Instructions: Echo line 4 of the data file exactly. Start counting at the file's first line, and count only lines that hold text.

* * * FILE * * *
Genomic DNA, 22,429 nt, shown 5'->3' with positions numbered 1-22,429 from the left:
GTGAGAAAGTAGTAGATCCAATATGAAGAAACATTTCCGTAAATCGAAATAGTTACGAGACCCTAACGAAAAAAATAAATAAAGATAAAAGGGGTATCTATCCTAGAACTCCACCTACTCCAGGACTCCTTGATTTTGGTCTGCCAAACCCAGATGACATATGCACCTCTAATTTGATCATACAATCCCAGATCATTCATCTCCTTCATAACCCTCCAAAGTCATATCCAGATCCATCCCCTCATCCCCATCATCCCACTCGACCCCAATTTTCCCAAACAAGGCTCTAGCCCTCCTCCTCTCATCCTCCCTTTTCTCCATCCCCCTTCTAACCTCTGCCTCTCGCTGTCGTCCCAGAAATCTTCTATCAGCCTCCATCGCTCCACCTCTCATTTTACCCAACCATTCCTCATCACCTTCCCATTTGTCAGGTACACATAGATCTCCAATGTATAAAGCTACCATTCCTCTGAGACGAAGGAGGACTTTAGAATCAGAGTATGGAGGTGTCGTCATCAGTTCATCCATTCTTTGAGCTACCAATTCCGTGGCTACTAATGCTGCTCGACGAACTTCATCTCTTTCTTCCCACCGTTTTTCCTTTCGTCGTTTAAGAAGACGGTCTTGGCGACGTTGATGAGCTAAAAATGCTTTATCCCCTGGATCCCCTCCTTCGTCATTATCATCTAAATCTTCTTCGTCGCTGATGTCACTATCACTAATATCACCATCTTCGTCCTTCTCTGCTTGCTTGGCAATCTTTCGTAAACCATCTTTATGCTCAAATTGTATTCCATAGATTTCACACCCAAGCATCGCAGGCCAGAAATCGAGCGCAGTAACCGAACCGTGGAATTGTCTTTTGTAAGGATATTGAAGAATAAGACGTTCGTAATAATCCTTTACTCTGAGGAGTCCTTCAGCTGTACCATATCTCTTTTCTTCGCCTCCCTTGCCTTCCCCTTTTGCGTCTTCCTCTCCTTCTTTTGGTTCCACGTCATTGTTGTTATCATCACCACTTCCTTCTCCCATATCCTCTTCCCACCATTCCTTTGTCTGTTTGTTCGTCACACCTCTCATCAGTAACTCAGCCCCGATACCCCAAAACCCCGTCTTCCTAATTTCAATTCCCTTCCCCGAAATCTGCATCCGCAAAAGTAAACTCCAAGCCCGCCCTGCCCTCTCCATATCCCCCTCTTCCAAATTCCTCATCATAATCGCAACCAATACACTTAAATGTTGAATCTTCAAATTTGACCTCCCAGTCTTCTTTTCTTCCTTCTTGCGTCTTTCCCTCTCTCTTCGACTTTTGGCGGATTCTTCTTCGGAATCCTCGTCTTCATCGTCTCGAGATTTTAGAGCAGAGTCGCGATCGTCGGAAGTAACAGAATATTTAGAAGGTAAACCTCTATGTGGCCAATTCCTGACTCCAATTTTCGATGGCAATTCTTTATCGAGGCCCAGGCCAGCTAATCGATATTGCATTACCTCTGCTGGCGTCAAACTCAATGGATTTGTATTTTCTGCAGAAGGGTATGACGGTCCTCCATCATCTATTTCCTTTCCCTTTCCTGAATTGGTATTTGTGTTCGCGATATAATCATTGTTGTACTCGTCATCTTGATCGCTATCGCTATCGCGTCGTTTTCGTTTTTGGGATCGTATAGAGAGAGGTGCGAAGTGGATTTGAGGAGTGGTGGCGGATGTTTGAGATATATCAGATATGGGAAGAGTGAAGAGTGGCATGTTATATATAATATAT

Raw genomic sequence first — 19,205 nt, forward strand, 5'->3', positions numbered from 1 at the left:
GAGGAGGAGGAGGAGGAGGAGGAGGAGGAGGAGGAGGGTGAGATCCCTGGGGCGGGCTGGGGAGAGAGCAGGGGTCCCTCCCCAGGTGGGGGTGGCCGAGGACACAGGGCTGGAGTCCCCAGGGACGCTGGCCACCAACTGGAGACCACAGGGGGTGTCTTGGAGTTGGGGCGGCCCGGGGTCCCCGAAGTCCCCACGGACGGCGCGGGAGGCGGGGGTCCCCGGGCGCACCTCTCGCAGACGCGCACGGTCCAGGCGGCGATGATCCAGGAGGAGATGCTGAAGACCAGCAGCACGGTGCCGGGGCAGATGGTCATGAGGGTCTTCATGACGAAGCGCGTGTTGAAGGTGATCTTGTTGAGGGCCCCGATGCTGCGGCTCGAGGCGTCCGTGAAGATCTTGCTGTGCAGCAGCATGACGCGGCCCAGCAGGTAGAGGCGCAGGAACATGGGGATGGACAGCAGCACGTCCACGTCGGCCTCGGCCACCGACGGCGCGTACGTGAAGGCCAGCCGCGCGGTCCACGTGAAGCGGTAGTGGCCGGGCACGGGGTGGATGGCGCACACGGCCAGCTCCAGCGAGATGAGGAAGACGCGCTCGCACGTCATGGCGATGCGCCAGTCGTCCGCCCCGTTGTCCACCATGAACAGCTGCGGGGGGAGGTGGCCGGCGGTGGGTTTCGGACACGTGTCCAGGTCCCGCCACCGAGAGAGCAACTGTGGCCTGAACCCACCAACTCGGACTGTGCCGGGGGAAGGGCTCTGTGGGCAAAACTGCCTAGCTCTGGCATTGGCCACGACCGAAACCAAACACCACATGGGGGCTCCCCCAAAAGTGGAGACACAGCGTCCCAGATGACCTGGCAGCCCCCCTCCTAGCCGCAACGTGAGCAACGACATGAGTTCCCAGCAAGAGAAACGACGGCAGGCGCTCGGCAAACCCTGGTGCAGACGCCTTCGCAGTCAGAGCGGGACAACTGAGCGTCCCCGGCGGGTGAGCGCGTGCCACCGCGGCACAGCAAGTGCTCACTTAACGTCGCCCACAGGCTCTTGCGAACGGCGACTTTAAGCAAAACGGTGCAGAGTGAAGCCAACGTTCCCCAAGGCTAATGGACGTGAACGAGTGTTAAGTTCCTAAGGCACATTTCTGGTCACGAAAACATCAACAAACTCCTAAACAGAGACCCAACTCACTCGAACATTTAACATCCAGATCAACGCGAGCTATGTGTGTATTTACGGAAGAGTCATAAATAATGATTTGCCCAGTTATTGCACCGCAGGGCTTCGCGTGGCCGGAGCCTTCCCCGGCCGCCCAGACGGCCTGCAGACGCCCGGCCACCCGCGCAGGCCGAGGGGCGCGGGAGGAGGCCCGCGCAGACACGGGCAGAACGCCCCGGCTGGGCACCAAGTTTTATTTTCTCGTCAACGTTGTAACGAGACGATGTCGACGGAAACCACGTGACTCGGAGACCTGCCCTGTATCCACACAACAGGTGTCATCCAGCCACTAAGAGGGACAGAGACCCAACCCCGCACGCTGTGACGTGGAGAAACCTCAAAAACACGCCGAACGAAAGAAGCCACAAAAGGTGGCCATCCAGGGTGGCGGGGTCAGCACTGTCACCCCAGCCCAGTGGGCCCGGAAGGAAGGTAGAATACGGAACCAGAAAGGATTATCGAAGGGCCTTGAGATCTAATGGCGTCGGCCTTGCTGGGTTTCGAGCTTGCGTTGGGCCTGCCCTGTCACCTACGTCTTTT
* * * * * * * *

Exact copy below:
GAGGAGGAGGAGGAGGAGGAGGAGGAGGAGGAGGAGGGTGAGATCCCTGGGGCGGGCTGGGGAGAGAGCAGGGGTCCCTCCCCAGGTGGGGGTGGCCGAGGACACAGGGCTGGAGTCCCCAGGGACGCTGGCCACCAACTGGAGACCACAGGGGGTGTCTTGGAGTTGGGGCGGCCCGGGGTCCCCGAAGTCCCCACGGACGGCGCGGGAGGCGGGGGTCCCCGGGCGCACCTCTCGCAGACGCGCACGGTCCAGGCGGCGATGATCCAGGAGGAGATGCTGAAGACCAGCAGCACGGTGCCGGGGCAGATGGTCATGAGGGTCTTCATGACGAAGCGCGTGTTGAAGGTGATCTTGTTGAGGGCCCCGATGCTGCGGCTCGAGGCGTCCGTGAAGATCTTGCTGTGCAGCAGCATGACGCGGCCCAGCAGGTAGAGGCGCAGGAACATGGGGATGGACAGCAGCACGTCCACGTCGGCCTCGGCCACCGACGGCGCGTACGTGAAGGCCAGCCGCGCGGTCCACGTGAAGCGGTAGTGGCCGGGCACGGGGTGGATGGCGCACACGGCCAGCTCCAGCGAGATGAGGAAGACGCGCTCGCACGTCATGGCGATGCGCCAGTCGTCCGCCCCGTTGTCCACCATGAACAGCTGCGGGGGGAGGTGGCCGGCGGTGGGTTTCGGACACGTGTCCAGGTCCCGCCACCGAGAGAGCAACTGTGGCCTGAACCCACCAACTCGGACTGTGCCGGGGGAAGGGCTCTGTGGGCAAAACTGCCTAGCTCTGGCATTGGCCACGACCGAAACCAAACACCACATGGGGGCTCCCCCAAAAGTGGAGACACAGCGTCCCAGATGACCTGGCAGCCCCCCTCCTAGCCGCAACGTGAGCAACGACATGAGTTCCCAGCAAGAGAAACGACGGCAGGCGCTCGGCAAACCCTGGTGCAGACGCCTTCGCAGTCAGAGCGGGACAACTGAGCGTCCCCGGCGGGTGAGCGCGTGCCACCGCGGCACAGCAAGTGCTCACTTAACGTCGCCCACAGGCTCTTGCGAACGGCGACTTTAAGCAAAACGGTGCAGAGTGAAGCCAACGTTCCCCAAGGCTAATGGACGTGAACGAGTGTTAAGTTCCTAAGGCACATTTCTGGTCACGAAAACATCAACAAACTCCTAAACAGAGACCCAACTCACTCGAACATTTAACATCCAGATCAACGCGAGCTATGTGTGTATTTACGGAAGAGTCATAAATAATGATTTGCCCAGTTATTGCACCGCAGGGCTTCGCGTGGCCGGAGCCTTCCCCGGCCGCCCAGACGGCCTGCAGACGCCCGGCCACCCGCGCAGGCCGAGGGGCGCGGGAGGAGGCCCGCGCAGACACGGGCAGAACGCCCCGGCTGGGCACCAAGTTTTATTTTCTCGTCAACGTTGTAACGAGACGATGTCGACGGAAACCACGTGACTCGGAGACCTGCCCTGTATCCACACAACAGGTGTCATCCAGCCACTAAGAGGGACAGAGACCCAACCCCGCACGCTGTGACGTGGAGAAACCTCAAAAACACGCCGAACGAAAGAAGCCACAAAAGGTGGCCATCCAGGGTGGCGGGGTCAGCACTGTCACCCCAGCCCAGTGGGCCCGGAAGGAAGGTAGAATACGGAACCAGAAAGGATTATCGAAGGGCCTTGAGATCTAATGGCGTCGGCCTTGCTGGGTTTCGAGCTTGCGTTGGGCCTGCCCTGTCACCTACGTCTTTT